There is a strong family tradition of association with Ballarat, and it is certainly a fact that there were Merlin families living in that city as far back as the mid-fifties. The Post Office Directory for 1868 shows an entry for T. Merlin, Photographer. It may well be that these folk were relatives and that they afforded hospitality to young Beaufoy when he first landed.

He appears to have established himself as a field operator under the trade-name of the American & Australasian Photographic Company and to have travelled throughout Victoria. On these trips he made numerous records of the scenery, but his specialty seems to have been house-by-house photography. The scheme was to give a few day's notice to the householders of the area so that they could array themselves, ready for the camera, in their 'Sunday-best.'

In 1863, then being thirty-three years of age, he married Louisa Elliott Foster and there were four children of the marriage, all of whom appear to have had interesting and adventurous careers-but that is another story.

Our first documentary information regarding Merlin comes from a Vice-Regal letter still in the possession of family descendants. As was the custom of the photographers of those days, he had presented the Governor of Victoria, Sir John Henry Manners-Sutton, with an album of photographs, and it is clear that this letter of acknowledgment is no perfunctory routine, but one of real appreciation. The date is October, 1869, and it shows Merlin to have been well established as a travelling photographer; of value to us is the fact that it refers to Merlin's plans for the extension of his sphere of activities to other parts of Australia.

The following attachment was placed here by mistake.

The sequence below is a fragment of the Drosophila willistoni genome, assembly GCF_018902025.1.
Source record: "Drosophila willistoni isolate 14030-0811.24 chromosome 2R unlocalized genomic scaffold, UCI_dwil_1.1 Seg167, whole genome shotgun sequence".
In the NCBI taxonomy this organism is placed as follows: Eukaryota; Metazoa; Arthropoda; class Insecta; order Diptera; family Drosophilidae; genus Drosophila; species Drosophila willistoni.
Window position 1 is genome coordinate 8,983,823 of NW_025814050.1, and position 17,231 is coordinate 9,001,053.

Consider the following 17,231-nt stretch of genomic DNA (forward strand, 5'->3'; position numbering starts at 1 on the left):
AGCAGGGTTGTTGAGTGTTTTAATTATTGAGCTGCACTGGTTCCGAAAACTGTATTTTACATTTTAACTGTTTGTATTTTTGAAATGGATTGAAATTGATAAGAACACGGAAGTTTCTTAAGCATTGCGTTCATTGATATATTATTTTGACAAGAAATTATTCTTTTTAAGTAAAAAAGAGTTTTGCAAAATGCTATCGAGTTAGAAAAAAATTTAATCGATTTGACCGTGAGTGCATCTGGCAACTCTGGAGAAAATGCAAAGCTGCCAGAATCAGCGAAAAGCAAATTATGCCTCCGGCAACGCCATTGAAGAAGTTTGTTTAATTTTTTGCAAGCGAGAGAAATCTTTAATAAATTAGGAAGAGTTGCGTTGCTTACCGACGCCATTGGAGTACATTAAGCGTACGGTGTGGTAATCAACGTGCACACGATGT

Government Offices, Melbourne. 7th April, 1869.

Dear Sir,
I am directed to convey to you the thanks of His Excellency the Governor for the very handsome book of Photographs which you have presented to him, and which he especially values as containing so many interesting views of the places which he visited in his tour through the Western District last year. The Governor desires me to request that you will let me know the name of your agent in Melbourne through whom His Excellency may be able to procure copies of the views which you propose to take in other parts of Australia.

Faithfully yours, (Sgd.) J. S. ROTHWELL, A.D.C.

Whilst exact dates remain uncertain, everything appears to have moved along as Merlin had planned. Some time in 1870, with the Victorian interests of "A. & A." in the hands of a very young but capable assistant, and one whom he had personally trained, Merlin set forth for that wider field which he had so long envisaged. We pause to wonder whether he could have had any anticipation of just what lay in store for him-a bare three years of life-span, but three years of crowded activity and of positive achievement. He could have had little inkling that his work in New South Wales would establish him as perhaps one of the greatest documentary photographers of all time.

The Sydney directories of 1871-1872 provide us with some information, listing the American & Australasian Photographic Company as being in business at 324 George Street, at 377 Riley St., and also at 11 Barrack St. Apart from that there is internal evidence to show that during portions of 1870-1871 he was carrying on with his outdoor photography in Sydney. Of special interest is the picture of the General Post Office, showing the building just completed, the scaffolding having been removed - this would be in 1870. Other photographs depict familiar harbour scenes, some of them most pleasantly 'pictorial' in their treatment, while others show the arrival and docking of sailing vessels.

But even as Merlin was setting up his 10" x 12" wet-plate camera along the quiet foreshores and on harbour vantage points, the tenor of life was destined to be disturbed. The cry was once again Gold! Exactly twenty years after those first eager rushes to the Ophir and the Turon, the tempo was again quickening all through the area. And then there was the new field at Gulgong, appearing even more promising.

The principal gold-bearing areas of the day in N.S.W. lay approximately within (or around) the triangle Bathurst-Orange-Mudgee, the first-named place being about one hundred and fifty miles west of Sydney. Though he must have had many predecessors, the credit for the first discovery of gold goes to Edward Hammond Hargraves, who found payable gold in a creck (which locality he subsequently named Ophir) about nine miles from Orange. The Turon area is to the north of Bathurst, the principal centres being Sofala, Hill End and Tambaroora. Gulgong lies further north, some sixteen miles beyond Mudgee.